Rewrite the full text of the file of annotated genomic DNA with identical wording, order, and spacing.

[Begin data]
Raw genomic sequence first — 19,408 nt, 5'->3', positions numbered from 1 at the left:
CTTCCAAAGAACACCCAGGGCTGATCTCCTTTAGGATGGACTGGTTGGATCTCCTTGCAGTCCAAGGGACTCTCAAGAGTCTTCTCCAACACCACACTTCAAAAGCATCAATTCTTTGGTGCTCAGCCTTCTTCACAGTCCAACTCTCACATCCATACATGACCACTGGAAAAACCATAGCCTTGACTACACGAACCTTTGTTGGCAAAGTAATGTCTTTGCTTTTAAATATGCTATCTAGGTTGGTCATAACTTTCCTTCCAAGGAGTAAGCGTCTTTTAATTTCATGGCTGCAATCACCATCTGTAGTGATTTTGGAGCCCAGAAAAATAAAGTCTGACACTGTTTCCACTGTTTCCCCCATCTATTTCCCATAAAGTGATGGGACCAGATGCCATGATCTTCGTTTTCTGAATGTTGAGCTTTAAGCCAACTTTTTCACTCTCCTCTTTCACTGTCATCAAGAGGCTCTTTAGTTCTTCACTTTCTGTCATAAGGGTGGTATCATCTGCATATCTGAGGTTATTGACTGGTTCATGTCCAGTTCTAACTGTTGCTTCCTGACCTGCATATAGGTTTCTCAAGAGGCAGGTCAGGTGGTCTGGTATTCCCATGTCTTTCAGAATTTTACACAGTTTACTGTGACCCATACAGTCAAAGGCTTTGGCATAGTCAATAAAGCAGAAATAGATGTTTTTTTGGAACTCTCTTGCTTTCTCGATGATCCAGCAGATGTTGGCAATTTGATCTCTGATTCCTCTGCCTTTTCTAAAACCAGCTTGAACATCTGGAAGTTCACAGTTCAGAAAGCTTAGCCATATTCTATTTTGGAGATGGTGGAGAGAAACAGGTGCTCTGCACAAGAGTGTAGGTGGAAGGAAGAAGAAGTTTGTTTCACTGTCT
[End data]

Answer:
Raw genomic sequence first — 19,408 nt, 5'->3', positions numbered from 1 at the left:
CTTCCAAAGAACACCCAGGGCTGATCTCCTTTAGGATGGACTGGTTGGATCTCCTTGCAGTCCAAGGGACTCTCAAGAGTCTTCTCCAACACCACACTTCAAAAGCATCAATTCTTTGGTGCTCAGCCTTCTTCACAGTCCAACTCTCACATCCATACATGACCACTGGAAAAACCATAGCCTTGACTACACGAACCTTTGTTGGCAAAGTAATGTCTTTGCTTTTAAATATGCTATCTAGGTTGGTCATAACTTTCCTTCCAAGGAGTAAGCGTCTTTTAATTTCATGGCTGCAATCACCATCTGTAGTGATTTTGGAGCCCAGAAAAATAAAGTCTGACACTGTTTCCACTGTTTCCCCCATCTATTTCCCATAAAGTGATGGGACCAGATGCCATGATCTTCGTTTTCTGAATGTTGAGCTTTAAGCCAACTTTTTCACTCTCCTCTTTCACTGTCATCAAGAGGCTCTTTAGTTCTTCACTTTCTGTCATAAGGGTGGTATCATCTGCATATCTGAGGTTATTGACTGGTTCATGTCCAGTTCTAACTGTTGCTTCCTGACCTGCATATAGGTTTCTCAAGAGGCAGGTCAGGTGGTCTGGTATTCCCATGTCTTTCAGAATTTTACACAGTTTACTGTGACCCATACAGTCAAAGGCTTTGGCATAGTCAATAAAGCAGAAATAGATGTTTTTTTGGAACTCTCTTGCTTTCTCGATGATCCAGCAGATGTTGGCAATTTGATCTCTGATTCCTCTGCCTTTTCTAAAACCAGCTTGAACATCTGGAAGTTCACAGTTCAGAAAGCTTAGCCATATTCTATTTTGGAGATGGTGGAGAGAAACAGGTGCTCTGCACAAGAGTGTAGGTGGAAGGAAGAAGAAGTTTGTTTCACTGTCT